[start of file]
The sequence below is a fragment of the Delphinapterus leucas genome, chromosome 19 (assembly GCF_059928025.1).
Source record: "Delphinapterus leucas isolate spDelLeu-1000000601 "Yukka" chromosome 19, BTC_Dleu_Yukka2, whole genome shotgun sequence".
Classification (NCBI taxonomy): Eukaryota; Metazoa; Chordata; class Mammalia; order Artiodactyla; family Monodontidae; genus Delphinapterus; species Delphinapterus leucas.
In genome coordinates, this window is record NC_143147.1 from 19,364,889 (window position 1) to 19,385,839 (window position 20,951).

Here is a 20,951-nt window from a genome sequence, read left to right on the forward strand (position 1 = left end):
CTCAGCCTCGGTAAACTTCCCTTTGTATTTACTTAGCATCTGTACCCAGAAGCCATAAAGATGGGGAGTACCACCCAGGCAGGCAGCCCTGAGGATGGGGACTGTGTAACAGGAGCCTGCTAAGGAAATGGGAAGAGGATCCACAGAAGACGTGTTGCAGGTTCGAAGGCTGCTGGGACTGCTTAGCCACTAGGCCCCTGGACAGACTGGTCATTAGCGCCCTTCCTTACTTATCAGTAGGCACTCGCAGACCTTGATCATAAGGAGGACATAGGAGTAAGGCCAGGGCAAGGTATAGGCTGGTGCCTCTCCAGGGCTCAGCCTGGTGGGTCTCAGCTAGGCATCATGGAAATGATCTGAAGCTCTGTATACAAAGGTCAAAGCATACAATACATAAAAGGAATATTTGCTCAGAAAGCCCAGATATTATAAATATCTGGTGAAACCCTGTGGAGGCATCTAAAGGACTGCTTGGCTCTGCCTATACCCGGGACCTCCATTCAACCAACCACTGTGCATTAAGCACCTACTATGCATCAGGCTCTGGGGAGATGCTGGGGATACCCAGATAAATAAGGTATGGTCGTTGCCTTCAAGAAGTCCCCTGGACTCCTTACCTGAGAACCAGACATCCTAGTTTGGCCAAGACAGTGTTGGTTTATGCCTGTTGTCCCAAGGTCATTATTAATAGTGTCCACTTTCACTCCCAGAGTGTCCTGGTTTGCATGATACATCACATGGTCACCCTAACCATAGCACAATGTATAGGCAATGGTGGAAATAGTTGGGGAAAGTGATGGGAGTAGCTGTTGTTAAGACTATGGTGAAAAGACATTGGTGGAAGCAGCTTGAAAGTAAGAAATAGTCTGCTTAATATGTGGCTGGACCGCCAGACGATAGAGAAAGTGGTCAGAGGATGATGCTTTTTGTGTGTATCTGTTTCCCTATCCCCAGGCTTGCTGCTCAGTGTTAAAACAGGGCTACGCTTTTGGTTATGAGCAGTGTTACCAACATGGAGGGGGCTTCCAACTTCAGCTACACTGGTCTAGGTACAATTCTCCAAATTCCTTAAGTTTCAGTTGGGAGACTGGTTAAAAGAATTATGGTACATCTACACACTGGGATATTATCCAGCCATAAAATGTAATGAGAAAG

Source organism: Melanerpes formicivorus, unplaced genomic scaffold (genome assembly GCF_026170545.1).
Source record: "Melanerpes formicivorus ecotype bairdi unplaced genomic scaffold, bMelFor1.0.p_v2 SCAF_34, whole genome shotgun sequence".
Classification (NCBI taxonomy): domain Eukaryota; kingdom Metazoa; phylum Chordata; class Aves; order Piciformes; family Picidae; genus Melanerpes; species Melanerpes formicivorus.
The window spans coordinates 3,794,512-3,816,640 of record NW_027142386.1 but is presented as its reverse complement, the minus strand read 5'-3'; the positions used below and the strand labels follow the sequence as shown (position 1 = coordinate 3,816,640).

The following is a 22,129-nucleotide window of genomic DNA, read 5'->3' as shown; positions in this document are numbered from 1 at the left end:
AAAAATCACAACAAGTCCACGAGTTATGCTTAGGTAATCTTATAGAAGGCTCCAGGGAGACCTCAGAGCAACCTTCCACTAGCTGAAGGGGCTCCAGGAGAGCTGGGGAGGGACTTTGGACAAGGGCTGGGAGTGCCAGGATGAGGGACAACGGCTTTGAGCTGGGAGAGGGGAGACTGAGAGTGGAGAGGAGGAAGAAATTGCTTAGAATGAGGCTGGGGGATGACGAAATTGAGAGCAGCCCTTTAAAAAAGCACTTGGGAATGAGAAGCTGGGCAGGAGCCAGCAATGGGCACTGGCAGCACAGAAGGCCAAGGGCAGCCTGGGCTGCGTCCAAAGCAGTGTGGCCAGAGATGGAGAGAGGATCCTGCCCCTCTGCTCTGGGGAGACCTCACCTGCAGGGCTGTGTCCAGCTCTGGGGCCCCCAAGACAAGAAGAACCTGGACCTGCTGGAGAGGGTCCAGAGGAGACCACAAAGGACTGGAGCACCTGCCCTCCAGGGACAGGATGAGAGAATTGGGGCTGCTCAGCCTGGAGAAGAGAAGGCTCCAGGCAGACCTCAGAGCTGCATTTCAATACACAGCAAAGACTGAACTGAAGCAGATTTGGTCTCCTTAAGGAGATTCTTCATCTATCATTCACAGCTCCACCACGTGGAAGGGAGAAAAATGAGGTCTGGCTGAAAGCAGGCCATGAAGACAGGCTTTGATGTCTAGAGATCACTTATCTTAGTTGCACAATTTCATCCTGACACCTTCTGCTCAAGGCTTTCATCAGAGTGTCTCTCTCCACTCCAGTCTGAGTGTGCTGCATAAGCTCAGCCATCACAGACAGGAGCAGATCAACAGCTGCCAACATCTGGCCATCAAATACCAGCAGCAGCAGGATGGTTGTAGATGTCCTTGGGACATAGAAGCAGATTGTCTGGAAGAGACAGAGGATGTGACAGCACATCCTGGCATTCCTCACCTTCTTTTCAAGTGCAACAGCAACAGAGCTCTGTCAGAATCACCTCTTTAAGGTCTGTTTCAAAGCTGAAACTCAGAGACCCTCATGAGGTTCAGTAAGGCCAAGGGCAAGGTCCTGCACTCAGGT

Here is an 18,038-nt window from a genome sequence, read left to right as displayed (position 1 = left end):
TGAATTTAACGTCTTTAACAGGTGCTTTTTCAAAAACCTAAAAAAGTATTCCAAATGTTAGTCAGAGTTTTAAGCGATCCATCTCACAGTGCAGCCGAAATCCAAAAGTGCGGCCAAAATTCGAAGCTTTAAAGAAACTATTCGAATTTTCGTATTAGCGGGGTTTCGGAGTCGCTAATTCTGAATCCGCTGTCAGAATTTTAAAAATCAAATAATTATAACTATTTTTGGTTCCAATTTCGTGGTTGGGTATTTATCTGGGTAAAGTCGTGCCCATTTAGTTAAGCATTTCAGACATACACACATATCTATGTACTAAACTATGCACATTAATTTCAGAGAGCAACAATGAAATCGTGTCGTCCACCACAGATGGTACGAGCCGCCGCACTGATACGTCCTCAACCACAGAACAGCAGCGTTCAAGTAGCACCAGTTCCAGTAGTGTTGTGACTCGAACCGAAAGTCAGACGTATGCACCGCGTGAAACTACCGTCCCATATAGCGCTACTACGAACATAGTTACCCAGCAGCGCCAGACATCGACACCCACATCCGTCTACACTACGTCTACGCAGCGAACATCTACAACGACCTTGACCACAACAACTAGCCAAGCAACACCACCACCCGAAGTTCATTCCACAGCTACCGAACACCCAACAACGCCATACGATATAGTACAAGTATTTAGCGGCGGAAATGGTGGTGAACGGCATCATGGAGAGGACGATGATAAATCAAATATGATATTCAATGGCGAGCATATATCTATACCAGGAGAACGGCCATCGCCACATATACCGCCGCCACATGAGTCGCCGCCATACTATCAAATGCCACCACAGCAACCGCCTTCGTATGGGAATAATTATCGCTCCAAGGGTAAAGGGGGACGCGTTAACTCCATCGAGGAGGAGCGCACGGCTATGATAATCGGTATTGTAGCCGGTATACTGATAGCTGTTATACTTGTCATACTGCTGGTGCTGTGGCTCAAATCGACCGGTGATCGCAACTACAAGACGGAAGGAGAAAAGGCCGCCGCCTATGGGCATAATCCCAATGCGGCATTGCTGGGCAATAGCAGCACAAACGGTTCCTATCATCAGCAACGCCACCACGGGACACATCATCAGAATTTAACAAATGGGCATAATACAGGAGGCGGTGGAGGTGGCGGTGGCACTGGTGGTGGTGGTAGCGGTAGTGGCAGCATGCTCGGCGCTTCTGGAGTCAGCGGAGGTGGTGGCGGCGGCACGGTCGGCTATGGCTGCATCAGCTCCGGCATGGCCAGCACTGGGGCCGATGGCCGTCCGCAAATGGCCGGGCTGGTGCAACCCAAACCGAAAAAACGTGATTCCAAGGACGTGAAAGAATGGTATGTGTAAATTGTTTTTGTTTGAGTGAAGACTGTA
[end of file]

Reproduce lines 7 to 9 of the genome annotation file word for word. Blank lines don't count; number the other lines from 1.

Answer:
Source organism: Melanerpes formicivorus, unplaced genomic scaffold (genome assembly GCF_026170545.1).
Source record: "Melanerpes formicivorus ecotype bairdi unplaced genomic scaffold, bMelFor1.0.p_v2 SCAF_34, whole genome shotgun sequence".
Classification (NCBI taxonomy): domain Eukaryota; kingdom Metazoa; phylum Chordata; class Aves; order Piciformes; family Picidae; genus Melanerpes; species Melanerpes formicivorus.